Natalie Jaresko, Ukraine’s U.S.-born finance minister, told International Business Times that a number of changes have been made, such as the creation of an anti-corruption bureau, while other reforms are under way. She would not estimate how long it would take for Ukraine to rid itself of such a high level of corruption. “My hope is that it moves as quickly as is humanly possible,” she said.

Parliament is currently considering judicial reform, and debating whether to make judges more transparent in their work and to restrict their immunity, as well as that of other officials.

“There is progress, but it’s not enough. Lots more has to be done to get rid of this post-Soviet, very corrupt system,” said Daria Kaleniuk, executive director of Ukraine’s Anticorruption Action Center.

A few high-profile activists during the revolutionary days won seats in parliament in the October parliamentary elections, but, according to Kaleniuk, most members of parliament elected last year are still part of the old system.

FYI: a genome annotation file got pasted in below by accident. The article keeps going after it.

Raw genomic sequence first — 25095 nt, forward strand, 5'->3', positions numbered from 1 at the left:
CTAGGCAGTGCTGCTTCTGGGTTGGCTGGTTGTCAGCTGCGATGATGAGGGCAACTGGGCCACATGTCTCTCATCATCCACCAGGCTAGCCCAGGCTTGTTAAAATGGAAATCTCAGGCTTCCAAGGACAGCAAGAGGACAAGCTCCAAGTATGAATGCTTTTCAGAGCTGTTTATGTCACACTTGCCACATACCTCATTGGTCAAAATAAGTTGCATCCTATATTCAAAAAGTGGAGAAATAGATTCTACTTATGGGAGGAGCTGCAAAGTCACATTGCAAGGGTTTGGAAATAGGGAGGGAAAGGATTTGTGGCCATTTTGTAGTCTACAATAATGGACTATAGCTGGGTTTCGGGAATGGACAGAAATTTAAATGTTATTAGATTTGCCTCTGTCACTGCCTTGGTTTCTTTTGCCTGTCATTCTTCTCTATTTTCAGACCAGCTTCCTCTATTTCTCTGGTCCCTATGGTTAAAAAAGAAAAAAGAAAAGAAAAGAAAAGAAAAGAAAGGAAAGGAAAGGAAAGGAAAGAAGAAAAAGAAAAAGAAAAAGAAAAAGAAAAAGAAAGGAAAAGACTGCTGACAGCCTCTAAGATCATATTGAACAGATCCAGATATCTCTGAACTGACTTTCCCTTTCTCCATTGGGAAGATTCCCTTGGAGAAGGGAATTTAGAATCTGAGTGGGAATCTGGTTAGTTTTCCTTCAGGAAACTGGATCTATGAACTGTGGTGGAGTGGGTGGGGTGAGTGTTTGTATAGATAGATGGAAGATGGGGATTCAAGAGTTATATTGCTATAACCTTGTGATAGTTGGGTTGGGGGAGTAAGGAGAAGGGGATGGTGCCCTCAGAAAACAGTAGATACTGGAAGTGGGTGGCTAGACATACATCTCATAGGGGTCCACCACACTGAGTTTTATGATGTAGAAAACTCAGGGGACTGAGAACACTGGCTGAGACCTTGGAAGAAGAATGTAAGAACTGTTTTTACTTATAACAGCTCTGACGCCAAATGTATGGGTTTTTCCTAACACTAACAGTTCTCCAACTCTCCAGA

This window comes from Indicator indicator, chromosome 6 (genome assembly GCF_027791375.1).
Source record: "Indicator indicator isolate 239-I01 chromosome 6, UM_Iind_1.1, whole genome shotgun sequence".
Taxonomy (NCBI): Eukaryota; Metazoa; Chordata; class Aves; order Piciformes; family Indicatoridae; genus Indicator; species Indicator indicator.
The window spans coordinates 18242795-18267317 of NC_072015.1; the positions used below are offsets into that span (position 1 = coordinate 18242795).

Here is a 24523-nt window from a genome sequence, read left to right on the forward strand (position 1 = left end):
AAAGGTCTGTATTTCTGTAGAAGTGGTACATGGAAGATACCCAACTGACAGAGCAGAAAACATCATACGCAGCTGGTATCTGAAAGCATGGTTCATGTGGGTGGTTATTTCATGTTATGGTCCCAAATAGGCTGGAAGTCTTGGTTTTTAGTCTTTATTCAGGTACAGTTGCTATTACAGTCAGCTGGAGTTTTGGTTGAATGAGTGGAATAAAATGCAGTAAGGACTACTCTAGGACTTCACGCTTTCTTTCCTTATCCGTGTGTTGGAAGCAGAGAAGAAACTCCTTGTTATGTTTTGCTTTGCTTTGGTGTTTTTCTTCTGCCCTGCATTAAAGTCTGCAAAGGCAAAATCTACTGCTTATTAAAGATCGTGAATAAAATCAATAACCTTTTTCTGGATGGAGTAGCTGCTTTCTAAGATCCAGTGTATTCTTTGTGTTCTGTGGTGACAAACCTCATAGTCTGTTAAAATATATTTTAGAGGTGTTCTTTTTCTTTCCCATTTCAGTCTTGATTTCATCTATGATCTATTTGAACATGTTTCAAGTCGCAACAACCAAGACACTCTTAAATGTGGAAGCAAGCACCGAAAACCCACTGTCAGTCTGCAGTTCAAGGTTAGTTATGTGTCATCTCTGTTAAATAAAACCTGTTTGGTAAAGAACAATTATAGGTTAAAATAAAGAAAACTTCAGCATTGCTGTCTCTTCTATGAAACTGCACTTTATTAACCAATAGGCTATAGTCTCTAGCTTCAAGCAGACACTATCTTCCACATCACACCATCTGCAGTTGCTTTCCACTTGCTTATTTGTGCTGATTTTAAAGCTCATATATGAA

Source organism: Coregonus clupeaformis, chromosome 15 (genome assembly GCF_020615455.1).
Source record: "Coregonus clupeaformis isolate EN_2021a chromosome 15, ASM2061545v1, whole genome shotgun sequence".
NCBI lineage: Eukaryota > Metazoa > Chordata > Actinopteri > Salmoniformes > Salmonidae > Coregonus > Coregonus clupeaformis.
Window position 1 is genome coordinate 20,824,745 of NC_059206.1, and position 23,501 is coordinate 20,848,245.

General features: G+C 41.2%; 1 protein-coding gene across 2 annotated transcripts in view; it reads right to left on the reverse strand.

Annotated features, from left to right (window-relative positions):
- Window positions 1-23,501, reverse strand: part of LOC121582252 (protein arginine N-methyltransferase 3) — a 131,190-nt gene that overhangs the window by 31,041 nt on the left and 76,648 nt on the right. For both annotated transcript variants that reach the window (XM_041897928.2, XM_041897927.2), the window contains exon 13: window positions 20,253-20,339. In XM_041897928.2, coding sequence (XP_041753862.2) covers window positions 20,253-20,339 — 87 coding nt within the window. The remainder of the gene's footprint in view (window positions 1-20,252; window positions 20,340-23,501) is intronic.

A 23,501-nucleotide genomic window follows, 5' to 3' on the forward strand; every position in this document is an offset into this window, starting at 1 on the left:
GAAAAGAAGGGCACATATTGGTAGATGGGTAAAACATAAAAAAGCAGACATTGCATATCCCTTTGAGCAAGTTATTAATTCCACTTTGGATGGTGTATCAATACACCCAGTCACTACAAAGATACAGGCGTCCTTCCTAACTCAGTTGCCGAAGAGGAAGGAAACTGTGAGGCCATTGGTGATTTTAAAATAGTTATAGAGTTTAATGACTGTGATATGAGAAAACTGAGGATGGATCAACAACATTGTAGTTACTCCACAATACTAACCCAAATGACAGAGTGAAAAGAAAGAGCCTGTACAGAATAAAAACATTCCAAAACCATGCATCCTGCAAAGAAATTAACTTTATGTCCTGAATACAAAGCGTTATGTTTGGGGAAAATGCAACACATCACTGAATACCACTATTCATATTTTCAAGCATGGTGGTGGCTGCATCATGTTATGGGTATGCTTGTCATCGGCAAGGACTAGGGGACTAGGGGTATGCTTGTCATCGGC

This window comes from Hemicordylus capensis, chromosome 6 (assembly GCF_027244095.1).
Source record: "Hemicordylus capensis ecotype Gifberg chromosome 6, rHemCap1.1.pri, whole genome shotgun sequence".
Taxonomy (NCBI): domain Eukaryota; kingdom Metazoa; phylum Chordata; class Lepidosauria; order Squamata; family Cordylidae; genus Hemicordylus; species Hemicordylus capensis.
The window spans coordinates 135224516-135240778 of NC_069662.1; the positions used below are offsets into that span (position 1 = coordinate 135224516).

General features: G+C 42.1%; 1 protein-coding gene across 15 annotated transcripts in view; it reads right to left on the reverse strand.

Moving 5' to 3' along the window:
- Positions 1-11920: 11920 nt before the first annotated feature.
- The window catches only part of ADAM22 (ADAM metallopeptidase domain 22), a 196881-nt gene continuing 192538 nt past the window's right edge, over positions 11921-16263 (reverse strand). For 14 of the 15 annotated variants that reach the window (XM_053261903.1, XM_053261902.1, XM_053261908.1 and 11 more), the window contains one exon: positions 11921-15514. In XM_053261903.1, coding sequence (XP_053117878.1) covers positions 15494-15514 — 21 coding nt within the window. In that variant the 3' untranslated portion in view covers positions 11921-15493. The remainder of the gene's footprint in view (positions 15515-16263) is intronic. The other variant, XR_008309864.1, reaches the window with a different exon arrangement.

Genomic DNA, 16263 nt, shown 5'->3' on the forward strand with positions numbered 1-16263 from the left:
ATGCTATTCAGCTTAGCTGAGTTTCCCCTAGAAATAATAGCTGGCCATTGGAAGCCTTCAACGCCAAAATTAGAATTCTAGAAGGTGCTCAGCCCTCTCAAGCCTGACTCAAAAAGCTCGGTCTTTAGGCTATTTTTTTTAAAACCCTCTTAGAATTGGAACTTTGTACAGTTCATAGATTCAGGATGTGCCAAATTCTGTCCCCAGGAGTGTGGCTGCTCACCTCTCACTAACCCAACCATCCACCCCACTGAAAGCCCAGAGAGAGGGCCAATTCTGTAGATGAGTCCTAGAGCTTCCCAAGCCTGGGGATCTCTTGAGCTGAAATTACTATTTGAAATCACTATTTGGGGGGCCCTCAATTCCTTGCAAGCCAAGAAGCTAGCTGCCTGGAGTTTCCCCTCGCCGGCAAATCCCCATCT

“You have to stop oligarchs and businessmen [from] investing into political projects,” she said. “Still, in the parliament, the majority ... is backed up by dirty money.”

Builder Karmaliyk agreed that many Ukrainian politicians are motivated by wealth. But he said he doesn’t think this will be tolerated for long if people do not see real change. “If there will be some massive cases of corruption, there will be [another] Euromaidan,” he said.

Meanwhile, the war in eastern Ukraine is making life worse for Ukrainians as it hits the economy, which is now smaller than it was in 2008.

Viktor Ostapenko, 43, a truck driver who transported products for a metal supplier and whose biggest clients were in Russia, lost his job because of the conflict with the Russian-backed separatists. Once the war began, the company lost its clients and shut down.

Now, he has barely enough food for himself and his three children. Even people with jobs suffer, he said, because prices have increased but salaries have not.

Ostapenko had hoped that the Euromaidan revolution would improve things. Now, he says another uprising could happen and that the conflict could spread further, deepening Ukraine’s crisis. “We are just looking for any way out,” he said. “It’s really hard.”